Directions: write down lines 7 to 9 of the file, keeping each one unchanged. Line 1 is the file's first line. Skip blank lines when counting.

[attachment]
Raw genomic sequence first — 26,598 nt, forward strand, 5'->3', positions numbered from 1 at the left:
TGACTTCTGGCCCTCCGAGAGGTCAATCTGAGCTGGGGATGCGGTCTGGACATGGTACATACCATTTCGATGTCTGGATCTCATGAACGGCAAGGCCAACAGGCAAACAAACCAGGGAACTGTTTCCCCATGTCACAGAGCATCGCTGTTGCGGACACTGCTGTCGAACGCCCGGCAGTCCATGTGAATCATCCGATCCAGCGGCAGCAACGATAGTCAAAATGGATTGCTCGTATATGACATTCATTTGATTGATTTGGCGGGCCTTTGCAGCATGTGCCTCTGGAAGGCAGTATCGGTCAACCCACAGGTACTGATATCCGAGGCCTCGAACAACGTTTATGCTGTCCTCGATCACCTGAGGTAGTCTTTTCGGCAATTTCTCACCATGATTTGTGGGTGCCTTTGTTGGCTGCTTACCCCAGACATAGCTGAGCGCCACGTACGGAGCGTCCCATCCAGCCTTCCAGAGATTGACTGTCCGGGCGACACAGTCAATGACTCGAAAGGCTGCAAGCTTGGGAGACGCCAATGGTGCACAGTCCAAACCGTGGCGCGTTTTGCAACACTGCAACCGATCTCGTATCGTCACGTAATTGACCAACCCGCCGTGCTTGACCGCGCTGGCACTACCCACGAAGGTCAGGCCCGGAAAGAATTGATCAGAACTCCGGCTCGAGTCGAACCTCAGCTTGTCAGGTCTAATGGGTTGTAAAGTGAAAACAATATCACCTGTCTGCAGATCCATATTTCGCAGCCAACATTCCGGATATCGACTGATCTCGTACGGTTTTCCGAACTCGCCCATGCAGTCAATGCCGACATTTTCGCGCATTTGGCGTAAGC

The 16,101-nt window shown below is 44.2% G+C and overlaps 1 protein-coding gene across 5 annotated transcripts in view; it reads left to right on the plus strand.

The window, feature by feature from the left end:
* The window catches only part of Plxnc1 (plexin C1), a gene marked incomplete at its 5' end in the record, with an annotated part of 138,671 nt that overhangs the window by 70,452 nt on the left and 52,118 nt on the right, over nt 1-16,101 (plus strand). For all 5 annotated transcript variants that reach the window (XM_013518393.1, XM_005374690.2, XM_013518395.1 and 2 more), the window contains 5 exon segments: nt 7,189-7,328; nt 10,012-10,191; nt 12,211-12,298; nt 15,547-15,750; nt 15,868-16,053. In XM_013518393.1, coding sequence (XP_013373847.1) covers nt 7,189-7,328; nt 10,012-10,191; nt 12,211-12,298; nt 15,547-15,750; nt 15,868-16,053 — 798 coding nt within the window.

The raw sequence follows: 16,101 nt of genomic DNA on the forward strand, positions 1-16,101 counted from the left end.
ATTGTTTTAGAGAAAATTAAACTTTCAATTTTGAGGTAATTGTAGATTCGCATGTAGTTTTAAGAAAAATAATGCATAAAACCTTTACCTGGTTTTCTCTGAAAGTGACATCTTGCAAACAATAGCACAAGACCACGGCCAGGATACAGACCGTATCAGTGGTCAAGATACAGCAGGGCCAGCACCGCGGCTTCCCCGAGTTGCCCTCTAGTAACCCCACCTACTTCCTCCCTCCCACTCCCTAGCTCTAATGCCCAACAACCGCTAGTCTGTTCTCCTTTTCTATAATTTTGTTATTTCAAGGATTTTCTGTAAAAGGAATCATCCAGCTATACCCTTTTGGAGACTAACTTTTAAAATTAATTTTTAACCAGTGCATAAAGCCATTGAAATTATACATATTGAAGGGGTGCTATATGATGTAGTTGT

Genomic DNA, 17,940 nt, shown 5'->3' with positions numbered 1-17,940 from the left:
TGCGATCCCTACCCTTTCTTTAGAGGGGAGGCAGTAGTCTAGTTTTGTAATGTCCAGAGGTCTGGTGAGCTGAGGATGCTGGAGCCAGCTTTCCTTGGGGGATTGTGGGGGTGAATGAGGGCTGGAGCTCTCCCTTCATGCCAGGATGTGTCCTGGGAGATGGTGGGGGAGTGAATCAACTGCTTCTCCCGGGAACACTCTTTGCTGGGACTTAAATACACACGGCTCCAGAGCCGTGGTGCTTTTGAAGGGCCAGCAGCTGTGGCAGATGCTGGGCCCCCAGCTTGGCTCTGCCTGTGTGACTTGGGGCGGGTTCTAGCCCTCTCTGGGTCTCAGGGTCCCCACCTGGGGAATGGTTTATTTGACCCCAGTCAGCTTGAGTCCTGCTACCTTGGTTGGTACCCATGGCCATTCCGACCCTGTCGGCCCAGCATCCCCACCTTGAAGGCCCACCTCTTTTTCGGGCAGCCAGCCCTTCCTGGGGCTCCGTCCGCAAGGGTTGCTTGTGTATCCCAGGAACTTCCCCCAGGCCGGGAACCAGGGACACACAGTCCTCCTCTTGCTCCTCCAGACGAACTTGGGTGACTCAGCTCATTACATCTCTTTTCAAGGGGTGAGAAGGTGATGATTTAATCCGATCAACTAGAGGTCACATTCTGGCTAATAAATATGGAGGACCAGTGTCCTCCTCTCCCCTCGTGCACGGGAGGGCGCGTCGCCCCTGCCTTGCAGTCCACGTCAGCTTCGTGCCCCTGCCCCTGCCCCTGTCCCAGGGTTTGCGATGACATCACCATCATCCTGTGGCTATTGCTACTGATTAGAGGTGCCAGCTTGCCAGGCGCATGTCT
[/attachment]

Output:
ATTGTTTTAGAGAAAATTAAACTTTCAATTTTGAGGTAATTGTAGATTCGCATGTAGTTTTAAGAAAAATAATGCATAAAACCTTTACCTGGTTTTCTCTGAAAGTGACATCTTGCAAACAATAGCACAAGACCACGGCCAGGATACAGACCGTATCAGTGGTCAAGATACAGCAGGGCCAGCACCGCGGCTTCCCCGAGTTGCCCTCTAGTAACCCCACCTACTTCCTCCCTCCCACTCCCTAGCTCTAATGCCCAACAACCGCTAGTCTGTTCTCCTTTTCTATAATTTTGTTATTTCAAGGATTTTCTGTAAAAGGAATCATCCAGCTATACCCTTTTGGAGACTAACTTTTAAAATTAATTTTTAACCAGTGCATAAAGCCATTGAAATTATACATATTGAAGGGGTGCTATATGATGTAGTTGT

Genomic DNA, 17,940 nt, shown 5'->3' with positions numbered 1-17,940 from the left:
TGCGATCCCTACCCTTTCTTTAGAGGGGAGGCAGTAGTCTAGTTTTGTAATGTCCAGAGGTCTGGTGAGCTGAGGATGCTGGAGCCAGCTTTCCTTGGGGGATTGTGGGGGTGAATGAGGGCTGGAGCTCTCCCTTCATGCCAGGATGTGTCCTGGGAGATGGTGGGGGAGTGAATCAACTGCTTCTCCCGGGAACACTCTTTGCTGGGACTTAAATACACACGGCTCCAGAGCCGTGGTGCTTTTGAAGGGCCAGCAGCTGTGGCAGATGCTGGGCCCCCAGCTTGGCTCTGCCTGTGTGACTTGGGGCGGGTTCTAGCCCTCTCTGGGTCTCAGGGTCCCCACCTGGGGAATGGTTTATTTGACCCCAGTCAGCTTGAGTCCTGCTACCTTGGTTGGTACCCATGGCCATTCCGACCCTGTCGGCCCAGCATCCCCACCTTGAAGGCCCACCTCTTTTTCGGGCAGCCAGCCCTTCCTGGGGCTCCGTCCGCAAGGGTTGCTTGTGTATCCCAGGAACTTCCCCCAGGCCGGGAACCAGGGACACACAGTCCTCCTCTTGCTCCTCCAGACGAACTTGGGTGACTCAGCTCATTACATCTCTTTTCAAGGGGTGAGAAGGTGATGATTTAATCCGATCAACTAGAGGTCACATTCTGGCTAATAAATATGGAGGACCAGTGTCCTCCTCTCCCCTCGTGCACGGGAGGGCGCGTCGCCCCTGCCTTGCAGTCCACGTCAGCTTCGTGCCCCTGCCCCTGCCCCTGTCCCAGGGTTTGCGATGACATCACCATCATCCTGTGGCTATTGCTACTGATTAGAGGTGCCAGCTTGCCAGGCGCATGTCT